My first lesson in Chinese characters came early on – during my first day at the high school I would be working at, soon after I had come to Taiwan. All of the teachers had to be present for a morning meeting led by the principal. Like anyone on their first day on the job, I showed up on time ready to begin my new experience.

However, I soon found that since the meeting was conducted entirely in Chinese, I had to find a way to occupy the next few hours. I noticed that there was a pen and paper placed in front of each person to take notes. I also noticed a card placed in front of each person with Chinese writing on it. I asked the person next to me what was written on it, and he explained that it was my name written in Chinese – “亞當老師” (Adam Teacher).

I decided that this was the perfect opportunity to learn how to write my name in Chinese (after all, I had a few hours to kill with lots of paper in front of me to practice on). So that’s exactly what I did. By the time the meeting was over, I was pretty proud of myself as I seemed to do a reasonable job of copying my name exactly as it read on my name card.

The next day in class, I decided to impress my students by showing them that I knew how to write my name in Chinese. As soon as I had placed the chalk on the board and began my first stroke, I heard a few “wrong!” choruses from the students.

“How could this be wrong if I haven’t even finished?” I retorted. That’s when I learned my first lesson in writing characters.

Since Chinese characters were initially written with paint brushes back in the day, the order of strokes used to write the character made a big difference to what the end character looked like. Nowadays, even when using pens and pencils to write characters, it is still possible for the trained eye to tell when a character is not written properly because of the wrong order of strokes used to write it.

There are rules for stroke order. In general, top always comes before bottom, and left always comes before right. So horizontal strokes are written from left to right and vertical strokes are written from top to bottom. Where there are multiple elements like in the example picture above, there are rules for which components are written first.

Rather than memorizing these rules, I found myself a dictionary that listed the stroke order for each character. I followed this order to practice the most commonly used characters. Do this enough times and you’ll eventually find yourself automatically figuring out the stroke order for new characters just by looking at them.


When Should Students Learn Chinese Characters?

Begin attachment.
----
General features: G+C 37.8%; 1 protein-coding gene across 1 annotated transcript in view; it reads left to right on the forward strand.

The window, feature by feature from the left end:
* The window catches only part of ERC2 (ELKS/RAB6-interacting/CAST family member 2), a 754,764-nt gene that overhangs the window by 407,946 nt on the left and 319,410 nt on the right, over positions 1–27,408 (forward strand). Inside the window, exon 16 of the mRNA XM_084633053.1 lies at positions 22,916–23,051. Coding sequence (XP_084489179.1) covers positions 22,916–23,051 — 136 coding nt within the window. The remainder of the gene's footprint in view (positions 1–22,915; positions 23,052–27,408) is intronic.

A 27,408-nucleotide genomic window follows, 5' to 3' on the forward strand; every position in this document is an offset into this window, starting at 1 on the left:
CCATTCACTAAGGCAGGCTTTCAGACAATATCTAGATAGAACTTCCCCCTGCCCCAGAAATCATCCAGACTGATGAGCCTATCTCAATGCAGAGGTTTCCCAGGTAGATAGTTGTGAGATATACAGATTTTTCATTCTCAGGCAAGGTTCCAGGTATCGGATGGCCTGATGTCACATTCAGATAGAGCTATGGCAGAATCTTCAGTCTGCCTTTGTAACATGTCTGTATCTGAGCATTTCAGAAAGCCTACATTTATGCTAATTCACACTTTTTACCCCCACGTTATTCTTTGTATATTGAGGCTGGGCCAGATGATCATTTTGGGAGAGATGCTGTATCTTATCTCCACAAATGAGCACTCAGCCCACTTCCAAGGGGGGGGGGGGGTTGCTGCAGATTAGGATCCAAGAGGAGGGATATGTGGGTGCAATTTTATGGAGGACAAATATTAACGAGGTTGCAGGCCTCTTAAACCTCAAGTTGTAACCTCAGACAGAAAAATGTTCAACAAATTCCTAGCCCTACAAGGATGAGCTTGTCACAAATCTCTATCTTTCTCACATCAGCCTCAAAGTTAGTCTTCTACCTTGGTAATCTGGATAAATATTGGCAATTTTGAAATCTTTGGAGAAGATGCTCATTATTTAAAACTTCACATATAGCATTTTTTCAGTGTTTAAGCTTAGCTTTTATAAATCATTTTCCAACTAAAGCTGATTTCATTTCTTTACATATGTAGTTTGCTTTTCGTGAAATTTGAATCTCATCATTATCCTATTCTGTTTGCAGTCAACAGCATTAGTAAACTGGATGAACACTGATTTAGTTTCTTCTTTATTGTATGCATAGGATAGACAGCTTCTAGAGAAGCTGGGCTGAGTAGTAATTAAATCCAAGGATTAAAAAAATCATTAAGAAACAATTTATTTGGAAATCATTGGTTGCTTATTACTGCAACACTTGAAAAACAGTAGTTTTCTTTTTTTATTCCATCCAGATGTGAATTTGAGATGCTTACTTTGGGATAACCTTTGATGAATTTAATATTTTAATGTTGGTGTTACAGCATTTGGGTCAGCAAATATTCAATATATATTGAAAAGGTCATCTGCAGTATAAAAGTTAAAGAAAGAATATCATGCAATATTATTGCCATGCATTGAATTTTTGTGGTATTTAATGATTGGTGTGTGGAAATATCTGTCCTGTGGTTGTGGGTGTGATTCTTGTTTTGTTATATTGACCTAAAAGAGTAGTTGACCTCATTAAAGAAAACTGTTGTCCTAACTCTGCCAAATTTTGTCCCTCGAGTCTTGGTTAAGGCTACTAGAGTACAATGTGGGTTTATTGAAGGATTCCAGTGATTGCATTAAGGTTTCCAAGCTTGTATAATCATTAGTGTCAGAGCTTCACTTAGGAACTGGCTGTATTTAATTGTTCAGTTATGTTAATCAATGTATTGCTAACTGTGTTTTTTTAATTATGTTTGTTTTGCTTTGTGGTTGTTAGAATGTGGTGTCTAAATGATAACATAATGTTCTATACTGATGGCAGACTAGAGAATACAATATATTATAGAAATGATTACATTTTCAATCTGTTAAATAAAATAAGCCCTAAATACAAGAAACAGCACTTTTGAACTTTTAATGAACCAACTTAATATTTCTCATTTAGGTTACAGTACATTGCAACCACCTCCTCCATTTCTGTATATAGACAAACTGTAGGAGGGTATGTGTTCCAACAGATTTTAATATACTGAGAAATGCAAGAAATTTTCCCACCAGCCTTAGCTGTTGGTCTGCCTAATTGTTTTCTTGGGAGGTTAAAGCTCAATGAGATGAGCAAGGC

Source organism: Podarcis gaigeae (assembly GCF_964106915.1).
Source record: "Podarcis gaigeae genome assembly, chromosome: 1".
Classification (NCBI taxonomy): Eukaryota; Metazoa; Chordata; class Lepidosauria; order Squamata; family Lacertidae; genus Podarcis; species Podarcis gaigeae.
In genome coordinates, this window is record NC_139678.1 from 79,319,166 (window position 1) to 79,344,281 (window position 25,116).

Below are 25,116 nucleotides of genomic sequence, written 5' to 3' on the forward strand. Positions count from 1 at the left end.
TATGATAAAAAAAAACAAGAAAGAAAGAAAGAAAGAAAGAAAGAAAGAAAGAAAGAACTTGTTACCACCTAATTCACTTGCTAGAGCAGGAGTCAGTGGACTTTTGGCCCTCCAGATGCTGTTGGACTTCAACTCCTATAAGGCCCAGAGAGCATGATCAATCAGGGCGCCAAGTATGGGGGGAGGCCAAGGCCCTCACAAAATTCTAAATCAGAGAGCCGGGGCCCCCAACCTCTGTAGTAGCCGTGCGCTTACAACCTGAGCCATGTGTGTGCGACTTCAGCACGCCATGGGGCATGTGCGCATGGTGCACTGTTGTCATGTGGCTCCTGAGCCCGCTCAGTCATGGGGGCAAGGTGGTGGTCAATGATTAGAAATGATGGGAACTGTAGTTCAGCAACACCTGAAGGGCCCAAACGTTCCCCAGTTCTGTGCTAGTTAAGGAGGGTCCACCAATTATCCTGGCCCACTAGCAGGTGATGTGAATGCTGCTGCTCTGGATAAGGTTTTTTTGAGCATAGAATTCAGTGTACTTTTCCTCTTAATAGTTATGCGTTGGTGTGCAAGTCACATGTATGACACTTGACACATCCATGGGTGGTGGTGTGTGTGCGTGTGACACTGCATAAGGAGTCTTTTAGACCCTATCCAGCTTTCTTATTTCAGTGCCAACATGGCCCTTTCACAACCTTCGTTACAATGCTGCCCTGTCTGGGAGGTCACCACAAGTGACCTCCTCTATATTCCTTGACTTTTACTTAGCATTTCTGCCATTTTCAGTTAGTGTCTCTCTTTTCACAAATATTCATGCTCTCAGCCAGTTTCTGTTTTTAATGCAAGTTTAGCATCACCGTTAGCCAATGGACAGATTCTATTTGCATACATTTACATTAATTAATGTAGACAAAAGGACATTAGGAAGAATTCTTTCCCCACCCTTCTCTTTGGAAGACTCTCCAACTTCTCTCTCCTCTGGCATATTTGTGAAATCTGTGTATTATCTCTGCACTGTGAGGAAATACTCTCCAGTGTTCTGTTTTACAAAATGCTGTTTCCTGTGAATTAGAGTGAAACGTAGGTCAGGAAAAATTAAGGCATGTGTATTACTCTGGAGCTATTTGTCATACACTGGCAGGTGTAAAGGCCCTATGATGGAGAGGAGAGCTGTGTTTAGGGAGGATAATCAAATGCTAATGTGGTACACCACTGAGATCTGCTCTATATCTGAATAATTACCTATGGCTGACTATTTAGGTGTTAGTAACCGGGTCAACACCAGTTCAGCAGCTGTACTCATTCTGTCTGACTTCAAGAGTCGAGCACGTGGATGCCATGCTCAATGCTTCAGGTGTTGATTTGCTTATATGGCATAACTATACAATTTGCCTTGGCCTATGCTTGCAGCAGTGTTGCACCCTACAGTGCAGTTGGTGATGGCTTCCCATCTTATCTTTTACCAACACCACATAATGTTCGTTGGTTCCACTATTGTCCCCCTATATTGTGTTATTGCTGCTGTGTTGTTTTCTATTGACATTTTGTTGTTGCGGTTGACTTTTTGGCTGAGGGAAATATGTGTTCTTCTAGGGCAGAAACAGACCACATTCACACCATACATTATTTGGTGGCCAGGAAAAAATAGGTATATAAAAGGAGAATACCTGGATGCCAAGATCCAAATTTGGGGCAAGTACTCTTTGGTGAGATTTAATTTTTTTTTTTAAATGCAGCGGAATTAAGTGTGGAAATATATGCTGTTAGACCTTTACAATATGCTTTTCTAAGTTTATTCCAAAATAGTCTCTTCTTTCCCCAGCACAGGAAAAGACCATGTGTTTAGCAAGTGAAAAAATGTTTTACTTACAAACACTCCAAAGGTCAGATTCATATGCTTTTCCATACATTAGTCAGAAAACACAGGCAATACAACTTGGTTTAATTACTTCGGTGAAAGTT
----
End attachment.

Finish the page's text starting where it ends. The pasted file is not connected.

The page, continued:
Chinese characters

This is a question that many students ask when learning Chinese. When is the best time to begin learning how to read and write characters? Should I focus just on speaking? Should I learn to read without writing? Is it even possible to begin learning how to read and write before learning how to speak?

At first glance, Chinese characters can present quite a mystery to foreigners. There is certainly an awe to them. How on earth are we expected to learn how to read several thousand characters, leave alone learn how to write them? Well, in this blog, I hope over time to reveal some of the secrets behind the process of learning how to read and write characters. Just make sure you don’t go around telling all your friends how it works.

It’s a lot like learning magic – if you start telling everyone how you do it, that takes away a lot of the fun, right? Why make it less impressive that you can read and write Chinese? Learn the secrets, enjoy the process, then wow all your friends!

I’ll use today’s post to answer one of the questions above. Is it ever too early to learn to read and write characters and is it possible to learn them even before you can speak?

The answer here is no, it’s never too early to learn. In the current university class I’m in, there are several foreigners with a remarkable ability to read and write but who lack experience in their listening and speaking skills. The process to learn to read and write can be taught separately from the listening and speaking process, and with time, anyone can learn how to do so in a reasonable amount of time.

Having said that, having a command of Chinese characters can aid greatly in vocabulary building, especially if you are living in a Chinese community, since you now have the ability to acquire knowledge from reading the vast number of signs around you, and being able to read books and stories at your level, that will aid in recognizing grammar and sentence patterns.

In future posts, I will provide more of a background on Chinese characters and how to demystify them, while outlining some of the steps needed to learn how to read and write in Chinese, along with techniques that can greatly reduce the amount of workload required so stay tuned!